On Revoluion, Summary

  1. You know how much I love Hannah Arendt. Here is the last major work of hers that I haven’t read. Below is a summary of the insights I’ve gained.
  2. Revolution is about freedom. Not freedom of locomotion or free will, but freedom to act and speak in public in ways that matter. The public, political freedom that first arose in the Greek polis, when men rose out of the private—the household where sustenance is conducted—to act, deliberate, and rule with others as equal but distinct individuals. This public freedom is good-in-itself, intrinsically meaningful, an experience that borders on the Aristotelean blessedness. 
  3. Thus, a genuine revolution is not only about the ending of a certain regime—that is liberation—but of the establishment of public freedom. 
  4. Only the American revolution came close to doing that. This can be seen in the famous rights: “life, liberty, and the pursuit of happiness.” The happiness indicated here is both private, but also “public happiness” (experienced only through freedom). 
  5. The French Revolution didn’t manage to establish freedom, for it was a revolt out of necessity and deprivation—when the private has invaded the public. As such, it can be solved by social distributions, rather than real politics. The American Revolution, in contrast, had the basic experience of town halls where people deliberated and created constitutions, with the taste of public happiness. This was because they were not deprived (as many continental observers noted). 
  6. The Bolsheviks were not genuine revolutionaries, as people who started a revolution. Revolutions always caught the professional revolutionaries by surprise (Marx by the 1848 Paris Commune—with his famous complaint, “Wait for me to finish Capital before you start your revolution!”—and Lenin by both the 1905 and 1917 revolution). It is a spontaneous movement from the people, that, if maintained, can become the basis for a polis of freedom. However, it has always been usurped by political parties in contrast with soviets (and Lenin did not follow his slogan: “All power to the soviets”).
  7. In contrast, in America there was no true privation. People were poor, for sure, but not many was so poor for the revolution to be about the satisfaction of necessity. (Although this richness is only in America partly due to slavery—of 1/5 of the population, who were excluded from politics completely. There was, because of this, already a pre-revolutionary political experience in America that fermented into a genuine revolutionary spirit—this is the political experience of the American town halls, where citizens gathered together to deliberate in the public sphere in ways that matter. This meant that there was the potential of a genuine revolution that establishes freedom in America.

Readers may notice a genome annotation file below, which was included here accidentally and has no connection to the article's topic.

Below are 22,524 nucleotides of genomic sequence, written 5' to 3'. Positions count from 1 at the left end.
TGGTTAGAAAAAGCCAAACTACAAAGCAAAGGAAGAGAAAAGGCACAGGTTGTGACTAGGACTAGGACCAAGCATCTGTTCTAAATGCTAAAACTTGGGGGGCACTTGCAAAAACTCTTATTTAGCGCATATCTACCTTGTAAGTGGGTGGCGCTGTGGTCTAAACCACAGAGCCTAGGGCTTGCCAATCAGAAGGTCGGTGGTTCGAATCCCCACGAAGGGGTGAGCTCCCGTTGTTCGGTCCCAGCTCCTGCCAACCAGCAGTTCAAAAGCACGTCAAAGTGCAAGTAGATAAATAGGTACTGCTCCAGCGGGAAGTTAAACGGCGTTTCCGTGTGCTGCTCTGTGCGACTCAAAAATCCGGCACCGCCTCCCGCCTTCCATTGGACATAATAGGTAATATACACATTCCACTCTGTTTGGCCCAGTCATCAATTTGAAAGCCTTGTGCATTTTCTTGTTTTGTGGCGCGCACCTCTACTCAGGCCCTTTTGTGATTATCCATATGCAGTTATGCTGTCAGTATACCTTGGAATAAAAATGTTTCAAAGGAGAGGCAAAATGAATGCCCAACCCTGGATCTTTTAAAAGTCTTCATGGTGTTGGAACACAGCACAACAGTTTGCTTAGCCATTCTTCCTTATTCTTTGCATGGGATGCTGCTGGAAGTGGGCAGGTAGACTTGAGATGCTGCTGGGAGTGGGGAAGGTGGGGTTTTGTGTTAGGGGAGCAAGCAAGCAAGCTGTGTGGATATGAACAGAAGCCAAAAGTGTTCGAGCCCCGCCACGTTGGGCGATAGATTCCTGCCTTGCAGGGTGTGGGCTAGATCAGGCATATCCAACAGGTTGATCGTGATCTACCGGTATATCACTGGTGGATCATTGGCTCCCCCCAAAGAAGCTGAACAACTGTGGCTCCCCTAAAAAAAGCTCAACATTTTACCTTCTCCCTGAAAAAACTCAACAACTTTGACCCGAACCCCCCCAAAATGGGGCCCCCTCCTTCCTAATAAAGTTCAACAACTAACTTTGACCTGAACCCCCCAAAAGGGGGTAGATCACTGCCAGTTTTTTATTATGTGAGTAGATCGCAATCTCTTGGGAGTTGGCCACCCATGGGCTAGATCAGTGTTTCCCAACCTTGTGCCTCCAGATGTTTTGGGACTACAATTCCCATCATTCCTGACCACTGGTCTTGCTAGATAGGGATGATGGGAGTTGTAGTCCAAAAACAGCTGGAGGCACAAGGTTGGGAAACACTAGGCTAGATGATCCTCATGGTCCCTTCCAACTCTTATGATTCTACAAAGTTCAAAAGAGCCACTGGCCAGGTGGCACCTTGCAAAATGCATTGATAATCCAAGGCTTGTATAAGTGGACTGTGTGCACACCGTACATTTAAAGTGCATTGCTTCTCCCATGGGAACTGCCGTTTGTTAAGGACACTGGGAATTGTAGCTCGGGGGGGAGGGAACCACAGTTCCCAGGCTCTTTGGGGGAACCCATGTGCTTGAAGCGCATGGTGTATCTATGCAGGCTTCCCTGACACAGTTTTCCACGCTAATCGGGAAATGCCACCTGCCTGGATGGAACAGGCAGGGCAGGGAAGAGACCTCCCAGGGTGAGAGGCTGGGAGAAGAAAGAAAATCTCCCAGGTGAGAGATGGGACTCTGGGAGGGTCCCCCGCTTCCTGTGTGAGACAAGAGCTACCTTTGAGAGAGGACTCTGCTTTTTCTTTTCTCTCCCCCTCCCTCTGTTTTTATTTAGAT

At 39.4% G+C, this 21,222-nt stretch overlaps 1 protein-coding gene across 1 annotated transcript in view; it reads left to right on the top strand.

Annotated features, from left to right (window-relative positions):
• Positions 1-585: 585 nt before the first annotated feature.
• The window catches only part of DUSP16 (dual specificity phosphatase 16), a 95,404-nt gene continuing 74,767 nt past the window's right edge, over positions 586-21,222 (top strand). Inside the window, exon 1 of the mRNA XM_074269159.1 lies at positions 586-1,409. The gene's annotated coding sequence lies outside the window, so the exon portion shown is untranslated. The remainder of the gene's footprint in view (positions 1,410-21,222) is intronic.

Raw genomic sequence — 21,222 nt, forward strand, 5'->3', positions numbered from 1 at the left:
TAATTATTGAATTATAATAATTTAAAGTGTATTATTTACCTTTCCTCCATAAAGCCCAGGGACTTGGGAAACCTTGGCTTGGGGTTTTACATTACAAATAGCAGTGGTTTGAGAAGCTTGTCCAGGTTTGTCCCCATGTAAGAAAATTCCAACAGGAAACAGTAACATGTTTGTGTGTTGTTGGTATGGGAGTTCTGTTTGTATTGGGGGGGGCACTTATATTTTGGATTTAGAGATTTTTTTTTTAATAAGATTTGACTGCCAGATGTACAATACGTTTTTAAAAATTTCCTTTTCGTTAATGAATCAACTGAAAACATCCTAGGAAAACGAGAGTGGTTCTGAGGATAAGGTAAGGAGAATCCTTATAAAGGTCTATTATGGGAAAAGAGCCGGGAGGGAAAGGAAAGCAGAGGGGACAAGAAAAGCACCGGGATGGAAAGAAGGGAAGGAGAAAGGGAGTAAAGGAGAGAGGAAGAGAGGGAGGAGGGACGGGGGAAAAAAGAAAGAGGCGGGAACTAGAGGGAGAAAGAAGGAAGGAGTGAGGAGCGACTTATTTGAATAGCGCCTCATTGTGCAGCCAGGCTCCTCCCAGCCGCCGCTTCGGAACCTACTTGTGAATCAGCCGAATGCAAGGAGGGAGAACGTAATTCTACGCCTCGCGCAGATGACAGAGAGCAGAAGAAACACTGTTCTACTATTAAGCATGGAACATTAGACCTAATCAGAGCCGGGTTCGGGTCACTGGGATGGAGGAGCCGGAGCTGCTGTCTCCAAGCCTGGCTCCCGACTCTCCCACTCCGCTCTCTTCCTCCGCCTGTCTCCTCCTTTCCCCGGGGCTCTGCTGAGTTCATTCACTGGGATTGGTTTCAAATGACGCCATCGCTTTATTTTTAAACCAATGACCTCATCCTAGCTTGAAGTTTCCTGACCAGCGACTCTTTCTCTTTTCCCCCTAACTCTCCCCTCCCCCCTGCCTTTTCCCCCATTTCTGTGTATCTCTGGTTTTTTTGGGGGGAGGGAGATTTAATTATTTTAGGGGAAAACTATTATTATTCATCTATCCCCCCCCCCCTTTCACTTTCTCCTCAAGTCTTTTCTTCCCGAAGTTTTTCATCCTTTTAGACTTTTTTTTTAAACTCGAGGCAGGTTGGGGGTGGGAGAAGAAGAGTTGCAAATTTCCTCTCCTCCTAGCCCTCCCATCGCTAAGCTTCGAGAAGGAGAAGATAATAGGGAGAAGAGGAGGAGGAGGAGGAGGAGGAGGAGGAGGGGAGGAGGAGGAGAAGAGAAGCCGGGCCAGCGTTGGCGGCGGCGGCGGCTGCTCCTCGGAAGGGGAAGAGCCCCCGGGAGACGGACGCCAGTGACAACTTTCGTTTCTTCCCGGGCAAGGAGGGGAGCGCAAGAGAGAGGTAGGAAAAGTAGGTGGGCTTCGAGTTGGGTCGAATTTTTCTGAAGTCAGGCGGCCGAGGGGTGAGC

8. The problem to solve, at last, is the continuation of the revolutionary spirit after the revolution, which, may on surface seem to be a contradiction in terms. Since the end of a revolution is a point of stability. The difficulty is just to set up a stable network of institutions that also enables freedom. (Hence, the Maoist “permanent revolution” is not the correct solution, just because there is only freedom under a certain stability.)
  9. Hannah Arendt sees two features of America that provides the conditions for the possibility of freedom. One is the Division of Power, another is the Constitution and the Supreme Court. These two correspond to the problem of Power and Authority. 
  10. Division of power, Arendt continues, is not about limiting power. Instead, the discovery is that power grows when it is distributed. That a republic becomes all the more powerful (rather than violent) the more people hold power, and check and balance each other. Power—that which sustains the republic—is forged in plural disagreements. 
  11. The Constitution and the Supreme Court, on the other hand, are the sources of authority for the newfound republic. This authority is special in that it is a constant reminder of the revolutionary moment, and therefore the vehicle that can resuscitate the revolutionary spirit. The constitution has acquired a mythical status, for reasons inexplicable, and the Supreme Court has the role of constantly reinterpreting the constitution for the present circumstance, reenacting, in short, the revolutionary deliberations that occurred previously.
  12. However, there is a lack in the American revolution: the failure to incorporate the pre-political experience that drove the revolution, the town halls—despite Jefferson’s advocation–into the post-revolutionary republic. This, at last, means that the experience of freedom—and the public happiness that comes with it—one that drove its revolution, is not secure in America.
  13. Latter revolutions have only followed the French model. This is why none managed to institute freedom after the revolution, but descended, at last, into tyranny (for necessity is tyrannical). The American spirit, for Arendt, has to be revived and celebrated, and improved upon. 

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